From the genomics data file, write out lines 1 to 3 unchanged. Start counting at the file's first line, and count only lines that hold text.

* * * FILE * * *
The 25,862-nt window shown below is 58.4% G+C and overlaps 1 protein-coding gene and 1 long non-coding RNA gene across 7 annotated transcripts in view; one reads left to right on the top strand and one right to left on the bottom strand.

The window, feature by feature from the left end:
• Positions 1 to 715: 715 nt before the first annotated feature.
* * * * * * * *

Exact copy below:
The 25,862-nt window shown below is 58.4% G+C and overlaps 1 protein-coding gene and 1 long non-coding RNA gene across 7 annotated transcripts in view; one reads left to right on the top strand and one right to left on the bottom strand.

The window, feature by feature from the left end:
• Positions 1 to 715: 715 nt before the first annotated feature.